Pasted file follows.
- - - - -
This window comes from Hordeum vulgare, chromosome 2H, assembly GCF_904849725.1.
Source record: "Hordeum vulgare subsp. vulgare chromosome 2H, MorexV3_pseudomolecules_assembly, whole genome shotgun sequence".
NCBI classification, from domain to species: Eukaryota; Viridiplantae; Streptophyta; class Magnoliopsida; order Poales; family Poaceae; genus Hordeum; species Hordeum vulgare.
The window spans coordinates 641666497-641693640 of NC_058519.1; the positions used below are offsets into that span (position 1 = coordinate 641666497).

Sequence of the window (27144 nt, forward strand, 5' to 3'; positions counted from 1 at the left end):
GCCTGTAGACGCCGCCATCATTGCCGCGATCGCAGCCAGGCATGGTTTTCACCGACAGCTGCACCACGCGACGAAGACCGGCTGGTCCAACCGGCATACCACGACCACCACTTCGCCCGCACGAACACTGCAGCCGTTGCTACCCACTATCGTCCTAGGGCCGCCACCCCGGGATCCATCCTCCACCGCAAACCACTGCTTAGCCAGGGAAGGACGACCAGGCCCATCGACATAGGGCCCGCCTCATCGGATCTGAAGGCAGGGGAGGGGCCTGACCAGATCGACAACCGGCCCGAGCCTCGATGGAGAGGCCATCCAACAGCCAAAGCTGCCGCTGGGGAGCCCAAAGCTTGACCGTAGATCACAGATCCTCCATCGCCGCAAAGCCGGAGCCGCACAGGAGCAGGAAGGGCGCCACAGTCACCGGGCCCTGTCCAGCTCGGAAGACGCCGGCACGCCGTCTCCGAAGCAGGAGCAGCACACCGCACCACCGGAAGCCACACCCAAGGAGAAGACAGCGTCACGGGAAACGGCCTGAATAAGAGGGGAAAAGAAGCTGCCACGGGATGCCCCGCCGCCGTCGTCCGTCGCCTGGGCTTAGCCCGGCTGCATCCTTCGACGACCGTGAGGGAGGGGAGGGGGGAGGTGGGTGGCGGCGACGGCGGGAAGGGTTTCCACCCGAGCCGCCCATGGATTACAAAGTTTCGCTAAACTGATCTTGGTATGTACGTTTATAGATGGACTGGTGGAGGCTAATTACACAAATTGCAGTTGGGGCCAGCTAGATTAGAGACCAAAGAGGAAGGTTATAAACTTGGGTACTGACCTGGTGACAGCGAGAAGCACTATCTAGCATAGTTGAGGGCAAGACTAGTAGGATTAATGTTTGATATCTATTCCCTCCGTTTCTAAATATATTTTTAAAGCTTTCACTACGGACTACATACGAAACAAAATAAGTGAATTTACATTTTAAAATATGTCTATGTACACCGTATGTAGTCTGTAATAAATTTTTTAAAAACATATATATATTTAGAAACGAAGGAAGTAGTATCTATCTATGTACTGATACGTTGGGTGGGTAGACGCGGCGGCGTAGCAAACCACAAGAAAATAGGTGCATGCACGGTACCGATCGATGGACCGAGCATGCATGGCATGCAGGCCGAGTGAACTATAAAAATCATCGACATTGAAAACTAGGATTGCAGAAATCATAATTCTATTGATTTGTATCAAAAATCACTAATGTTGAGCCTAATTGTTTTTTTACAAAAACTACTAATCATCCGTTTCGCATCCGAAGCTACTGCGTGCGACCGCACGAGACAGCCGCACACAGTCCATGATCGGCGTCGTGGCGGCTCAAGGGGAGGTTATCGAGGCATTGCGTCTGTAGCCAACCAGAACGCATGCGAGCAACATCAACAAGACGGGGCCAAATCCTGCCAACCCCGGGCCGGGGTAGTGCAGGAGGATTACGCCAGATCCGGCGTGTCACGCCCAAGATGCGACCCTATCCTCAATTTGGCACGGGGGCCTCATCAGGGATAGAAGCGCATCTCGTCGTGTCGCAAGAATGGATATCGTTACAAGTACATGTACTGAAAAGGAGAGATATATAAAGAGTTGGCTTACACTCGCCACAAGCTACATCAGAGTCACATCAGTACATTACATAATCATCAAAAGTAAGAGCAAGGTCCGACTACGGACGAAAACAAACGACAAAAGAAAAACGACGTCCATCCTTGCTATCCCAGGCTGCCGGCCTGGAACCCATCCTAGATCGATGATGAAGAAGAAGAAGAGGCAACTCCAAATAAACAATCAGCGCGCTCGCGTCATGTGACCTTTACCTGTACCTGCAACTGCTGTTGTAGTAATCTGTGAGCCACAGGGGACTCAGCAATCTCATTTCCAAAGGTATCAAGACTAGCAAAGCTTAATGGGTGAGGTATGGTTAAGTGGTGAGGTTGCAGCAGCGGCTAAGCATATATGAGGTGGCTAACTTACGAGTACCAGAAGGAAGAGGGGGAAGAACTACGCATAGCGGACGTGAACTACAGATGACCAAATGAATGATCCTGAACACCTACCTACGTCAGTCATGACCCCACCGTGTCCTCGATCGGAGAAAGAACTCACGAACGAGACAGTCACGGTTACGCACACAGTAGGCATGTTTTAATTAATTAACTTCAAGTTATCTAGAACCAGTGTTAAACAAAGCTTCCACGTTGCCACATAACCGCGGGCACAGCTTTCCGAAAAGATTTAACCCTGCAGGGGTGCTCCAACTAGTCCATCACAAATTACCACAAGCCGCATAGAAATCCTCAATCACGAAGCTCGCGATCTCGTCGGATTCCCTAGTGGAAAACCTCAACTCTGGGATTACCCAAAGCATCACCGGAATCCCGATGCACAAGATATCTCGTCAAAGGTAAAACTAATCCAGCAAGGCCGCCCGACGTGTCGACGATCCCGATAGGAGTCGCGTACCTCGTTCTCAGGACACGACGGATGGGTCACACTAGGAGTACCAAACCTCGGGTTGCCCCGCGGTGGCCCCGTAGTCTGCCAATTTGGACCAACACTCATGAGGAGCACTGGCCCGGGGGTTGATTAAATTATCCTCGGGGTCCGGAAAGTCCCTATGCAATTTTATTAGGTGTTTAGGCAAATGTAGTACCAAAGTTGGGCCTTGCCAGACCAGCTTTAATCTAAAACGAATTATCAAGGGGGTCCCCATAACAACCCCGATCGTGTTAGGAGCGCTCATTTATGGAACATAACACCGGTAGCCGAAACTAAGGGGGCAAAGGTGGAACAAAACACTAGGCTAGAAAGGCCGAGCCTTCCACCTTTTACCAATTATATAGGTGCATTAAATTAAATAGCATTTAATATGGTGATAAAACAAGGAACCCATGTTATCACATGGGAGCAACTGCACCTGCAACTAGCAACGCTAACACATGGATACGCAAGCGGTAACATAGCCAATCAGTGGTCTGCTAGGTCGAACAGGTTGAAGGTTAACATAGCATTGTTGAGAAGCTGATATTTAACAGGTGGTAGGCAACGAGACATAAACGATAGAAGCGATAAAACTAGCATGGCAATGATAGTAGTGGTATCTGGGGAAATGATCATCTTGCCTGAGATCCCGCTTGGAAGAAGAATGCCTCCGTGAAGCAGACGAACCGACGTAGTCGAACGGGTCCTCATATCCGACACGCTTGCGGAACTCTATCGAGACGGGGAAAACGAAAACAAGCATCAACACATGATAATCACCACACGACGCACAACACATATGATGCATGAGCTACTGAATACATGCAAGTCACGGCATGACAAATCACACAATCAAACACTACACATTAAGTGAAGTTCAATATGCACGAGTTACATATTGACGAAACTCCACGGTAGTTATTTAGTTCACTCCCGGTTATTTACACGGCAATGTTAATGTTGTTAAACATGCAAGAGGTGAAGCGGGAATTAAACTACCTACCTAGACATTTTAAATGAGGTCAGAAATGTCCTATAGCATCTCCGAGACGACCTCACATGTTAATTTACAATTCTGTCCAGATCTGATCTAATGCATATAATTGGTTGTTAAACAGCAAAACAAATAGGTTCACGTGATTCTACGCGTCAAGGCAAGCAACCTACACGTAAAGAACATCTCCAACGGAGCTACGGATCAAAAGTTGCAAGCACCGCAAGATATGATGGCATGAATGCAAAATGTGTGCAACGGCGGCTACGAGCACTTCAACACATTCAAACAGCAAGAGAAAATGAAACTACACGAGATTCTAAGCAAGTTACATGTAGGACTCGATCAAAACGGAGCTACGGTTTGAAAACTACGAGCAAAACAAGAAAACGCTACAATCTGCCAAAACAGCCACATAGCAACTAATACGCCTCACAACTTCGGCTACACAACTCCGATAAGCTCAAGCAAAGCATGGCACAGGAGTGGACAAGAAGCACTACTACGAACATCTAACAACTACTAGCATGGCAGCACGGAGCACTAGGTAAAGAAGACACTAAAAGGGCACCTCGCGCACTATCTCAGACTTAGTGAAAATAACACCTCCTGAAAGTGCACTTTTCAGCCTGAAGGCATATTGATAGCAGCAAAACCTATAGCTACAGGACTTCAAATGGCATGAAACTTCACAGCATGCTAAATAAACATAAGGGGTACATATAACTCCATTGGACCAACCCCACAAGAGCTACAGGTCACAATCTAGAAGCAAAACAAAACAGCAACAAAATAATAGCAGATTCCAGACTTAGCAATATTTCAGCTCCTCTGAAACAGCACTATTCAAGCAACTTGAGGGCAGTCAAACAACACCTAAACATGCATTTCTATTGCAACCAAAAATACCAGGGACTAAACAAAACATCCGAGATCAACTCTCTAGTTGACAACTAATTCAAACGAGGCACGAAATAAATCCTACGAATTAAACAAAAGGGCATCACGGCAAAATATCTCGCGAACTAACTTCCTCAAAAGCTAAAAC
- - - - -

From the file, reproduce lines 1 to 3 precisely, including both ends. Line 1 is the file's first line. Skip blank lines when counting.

This window comes from Hordeum vulgare, chromosome 2H, assembly GCF_904849725.1.
Source record: "Hordeum vulgare subsp. vulgare chromosome 2H, MorexV3_pseudomolecules_assembly, whole genome shotgun sequence".
NCBI classification, from domain to species: Eukaryota; Viridiplantae; Streptophyta; class Magnoliopsida; order Poales; family Poaceae; genus Hordeum; species Hordeum vulgare.